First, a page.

On October 22, 2021, Israel designated six Palestinian NGOs as terrorist entities due to their links to the Popular Front for the Liberation of Palestine (PFLP): Defense for Children International-Palestine (DCI-P), Union of Agricultural Work Committees (UAWC), Al-Haq, Addameer, Union of Palestinian Women’s Committees (UPWC), and Bisan Center for Research and Development (Bisan). A seventh – Health Work Committee (HWC) – had been designated in January 2020. The PFLP itself is designated as a terrorist organization by a number of countries and bodies, including the US, EU, Israel, and Canada.
Since then, the NGOs, donor governments, and allies in civil society and the UN have claimed they have not seen anything to justify the designations.
The evidence presented in this report – compiled exclusively from open source materials – proves this narrative inadequate and inaccurate. Irrespective of the information possessed by the Israeli government and intelligence agencies and the criteria for designation, there is overwhelming, publicly available evidence that ties these NGOs and their leadership to the PFLP. On its own, this should have been enough of a reason for European governments not to fund and/or partner with the NGOs.
Of particular note, we found:
- The PFLP has issued statements of support for the designated NGOs, and numerous other sources indicate organizational links between many of the designated entities and the terror group.
- Three NGO officials – Samer Arbid, Walid Hanatsheh, Abdel Razeq Farraj – indicted and standing trial for their alleged involvement in a deadly August 2019 bombing that killed an Israeli teenager. All of them have been claimed by the PFLP as members of the terror group.
- Nine NGO officials convicted for their involvement in planning or executing other terrorist attacks.
- Thirty-seven additional NGO officials affiliated with the PFLP.
- Five financial institutions – Citibank, Arab Bank, American Express, Visa, Mastercard – shut down online donations and accounts of PFLP-linked NGOs.
- In 2022, the Dutch government announced the results of an 18-month audit conducted by a Dutch firm that identified 34 individuals who held positions in both UAWC and the PFLP between 2007-2020. As a result, the Netherlands canceled its contract with UAWC
As European sources and officials have noted, simply affiliating with a terrorist organization can disqualify an organization or individual from receiving EU support. For instance, as confirmed in a June 2020 letter from the Office of the President of the European Commission to NGO Monitor, “[EU] rules make the participation of entities, individuals or groups affiliated linked or supporting terrorist organisations incompatible with any EU funding.”
Similarly, in a June 2020 letter from Josep Borrell, Vice President of the European Commission, to a number of MEPs, he reaffirms that “specific clauses have been introduced in individual grant agreements, obliging every beneficiary managing EU funds to refrain from engaging in incitement to violence or hatred. These rules make the participation of entities, individuals or groups affiliated, linked to or supporting terrorist organisations incompatible with any EU funding.”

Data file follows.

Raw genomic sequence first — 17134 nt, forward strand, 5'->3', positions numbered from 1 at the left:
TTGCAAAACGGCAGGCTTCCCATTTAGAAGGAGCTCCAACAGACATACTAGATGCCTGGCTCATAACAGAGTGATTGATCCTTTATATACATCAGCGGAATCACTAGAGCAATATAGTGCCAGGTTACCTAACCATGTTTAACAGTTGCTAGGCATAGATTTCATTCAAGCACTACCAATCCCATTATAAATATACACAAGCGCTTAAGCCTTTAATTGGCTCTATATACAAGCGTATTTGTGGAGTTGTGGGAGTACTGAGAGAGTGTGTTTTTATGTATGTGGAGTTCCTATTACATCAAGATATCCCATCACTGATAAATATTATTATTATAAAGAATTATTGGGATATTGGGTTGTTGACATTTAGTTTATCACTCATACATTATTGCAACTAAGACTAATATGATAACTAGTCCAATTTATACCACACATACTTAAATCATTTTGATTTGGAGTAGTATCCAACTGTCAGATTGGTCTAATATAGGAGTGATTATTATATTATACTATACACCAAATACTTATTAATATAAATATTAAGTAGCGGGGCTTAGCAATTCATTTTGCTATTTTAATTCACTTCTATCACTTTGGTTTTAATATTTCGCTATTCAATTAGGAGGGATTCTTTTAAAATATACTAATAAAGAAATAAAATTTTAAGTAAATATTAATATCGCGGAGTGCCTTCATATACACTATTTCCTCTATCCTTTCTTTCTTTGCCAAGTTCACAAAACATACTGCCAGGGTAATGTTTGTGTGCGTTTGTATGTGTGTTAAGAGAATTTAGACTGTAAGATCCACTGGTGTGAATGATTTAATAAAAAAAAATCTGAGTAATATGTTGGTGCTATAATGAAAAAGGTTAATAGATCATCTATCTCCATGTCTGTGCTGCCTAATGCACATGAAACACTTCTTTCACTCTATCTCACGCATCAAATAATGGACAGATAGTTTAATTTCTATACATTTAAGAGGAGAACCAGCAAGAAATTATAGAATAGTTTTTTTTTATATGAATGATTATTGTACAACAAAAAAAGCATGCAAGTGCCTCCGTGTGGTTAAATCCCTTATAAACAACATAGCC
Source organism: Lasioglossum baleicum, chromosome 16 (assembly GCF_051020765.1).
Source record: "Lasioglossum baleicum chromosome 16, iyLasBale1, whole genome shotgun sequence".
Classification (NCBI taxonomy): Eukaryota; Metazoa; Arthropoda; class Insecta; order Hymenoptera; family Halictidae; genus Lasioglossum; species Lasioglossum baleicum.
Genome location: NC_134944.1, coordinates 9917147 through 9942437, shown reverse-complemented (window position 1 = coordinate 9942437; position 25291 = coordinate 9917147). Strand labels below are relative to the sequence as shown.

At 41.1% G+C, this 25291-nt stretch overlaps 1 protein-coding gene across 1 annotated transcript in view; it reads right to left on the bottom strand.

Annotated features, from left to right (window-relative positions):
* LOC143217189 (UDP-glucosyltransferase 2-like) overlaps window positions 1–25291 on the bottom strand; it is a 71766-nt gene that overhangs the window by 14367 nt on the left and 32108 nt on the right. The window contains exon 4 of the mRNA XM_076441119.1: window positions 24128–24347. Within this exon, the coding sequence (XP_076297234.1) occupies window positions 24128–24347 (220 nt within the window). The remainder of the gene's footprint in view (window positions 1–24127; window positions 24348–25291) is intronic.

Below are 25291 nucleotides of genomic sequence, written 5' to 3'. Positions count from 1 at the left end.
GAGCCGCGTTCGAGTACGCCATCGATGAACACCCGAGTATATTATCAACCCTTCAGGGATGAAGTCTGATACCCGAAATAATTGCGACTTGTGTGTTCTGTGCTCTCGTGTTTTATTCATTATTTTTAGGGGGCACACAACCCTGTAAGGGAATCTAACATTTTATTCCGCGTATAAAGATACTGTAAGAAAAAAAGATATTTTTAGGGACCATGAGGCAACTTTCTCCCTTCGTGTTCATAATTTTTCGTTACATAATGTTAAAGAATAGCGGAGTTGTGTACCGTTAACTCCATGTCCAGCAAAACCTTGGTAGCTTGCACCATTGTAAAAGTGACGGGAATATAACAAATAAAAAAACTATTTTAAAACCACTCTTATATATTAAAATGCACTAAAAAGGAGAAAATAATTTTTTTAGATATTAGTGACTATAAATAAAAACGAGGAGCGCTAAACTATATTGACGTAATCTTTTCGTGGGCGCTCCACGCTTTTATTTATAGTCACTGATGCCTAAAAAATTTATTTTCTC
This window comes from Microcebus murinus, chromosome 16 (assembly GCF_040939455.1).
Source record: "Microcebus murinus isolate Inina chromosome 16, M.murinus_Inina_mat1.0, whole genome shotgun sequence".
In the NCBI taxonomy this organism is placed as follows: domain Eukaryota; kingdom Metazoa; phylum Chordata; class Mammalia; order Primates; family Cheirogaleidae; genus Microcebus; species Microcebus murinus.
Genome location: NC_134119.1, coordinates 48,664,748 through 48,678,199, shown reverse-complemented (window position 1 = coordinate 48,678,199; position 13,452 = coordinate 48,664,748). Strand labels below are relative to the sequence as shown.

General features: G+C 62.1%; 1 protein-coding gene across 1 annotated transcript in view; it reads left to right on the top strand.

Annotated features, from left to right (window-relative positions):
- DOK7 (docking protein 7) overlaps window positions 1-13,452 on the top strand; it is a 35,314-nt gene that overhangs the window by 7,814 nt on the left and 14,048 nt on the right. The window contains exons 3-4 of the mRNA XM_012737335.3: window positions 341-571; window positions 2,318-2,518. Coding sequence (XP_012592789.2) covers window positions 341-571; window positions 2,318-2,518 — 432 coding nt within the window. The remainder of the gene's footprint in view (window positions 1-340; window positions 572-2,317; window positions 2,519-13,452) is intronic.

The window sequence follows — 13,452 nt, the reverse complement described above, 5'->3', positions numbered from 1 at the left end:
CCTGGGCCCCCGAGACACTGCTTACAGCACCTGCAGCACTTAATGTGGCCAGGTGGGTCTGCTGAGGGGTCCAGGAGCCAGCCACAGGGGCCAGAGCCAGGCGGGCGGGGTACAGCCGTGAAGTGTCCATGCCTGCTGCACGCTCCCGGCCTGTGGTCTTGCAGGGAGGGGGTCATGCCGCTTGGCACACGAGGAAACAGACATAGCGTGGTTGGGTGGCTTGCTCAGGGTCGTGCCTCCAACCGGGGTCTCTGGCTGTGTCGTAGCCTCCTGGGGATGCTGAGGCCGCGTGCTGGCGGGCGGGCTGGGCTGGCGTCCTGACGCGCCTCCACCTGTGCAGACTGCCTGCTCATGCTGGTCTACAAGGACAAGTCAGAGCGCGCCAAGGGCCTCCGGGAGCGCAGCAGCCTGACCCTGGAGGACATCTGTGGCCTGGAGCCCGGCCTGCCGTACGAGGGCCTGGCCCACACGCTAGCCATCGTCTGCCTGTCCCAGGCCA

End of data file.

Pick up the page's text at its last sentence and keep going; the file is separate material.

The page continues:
Moreover, in May 2022, the European Parliament approved the 2020 discharge report, “EU General Budget – Commission and Executive Agencies,” one of the EU’s most important budgetary documents. The document clearly calls on the Commission to “thoroughly verify the use of Union funds by third entities, their affiliates, and/or natural persons to ensure that no funds are allocated or linked to any cause or form of terrorism and/or religious and political radicalisation; make sure that individuals or groups affiliated, linked to or supporting terrorist organizations are excluded from Union funding; ensure that those Union funds are proactively recovered, and that the recipients involved are excluded from future Union funding.”
Because our research is based on open source information and subject to the transparency (or lack thereof) on the part of NGOs, it is distinctly possible that more officials are affiliated to the PFLP and/or involved in terror-tied activities.
As described in great detail below, these findings are based on statements from the PFLP acknowledging NGO officials as members, the alleged involvement of NGO officials in terrorist attacks, arrests and convictions of NGO leaders on terror-related charges, and participation in and/or support for PFLP activities.
There are also Palestinian and academic sources identifying NGOs as being established by or otherwise official PFLP affiliates; PFLP leaders embracing the designated NGOs; and instances of PFLP leaders taking part in NGO events and initiatives, and vice versa.
Over the years, many officials, in particular those from the European governments that were funding these NGOs, have refused – at least publicly – to acknowledge the extensive evidence presented in this report. For political reasons, their denials may continue. But the documentation presented in this report renders these denials untenable.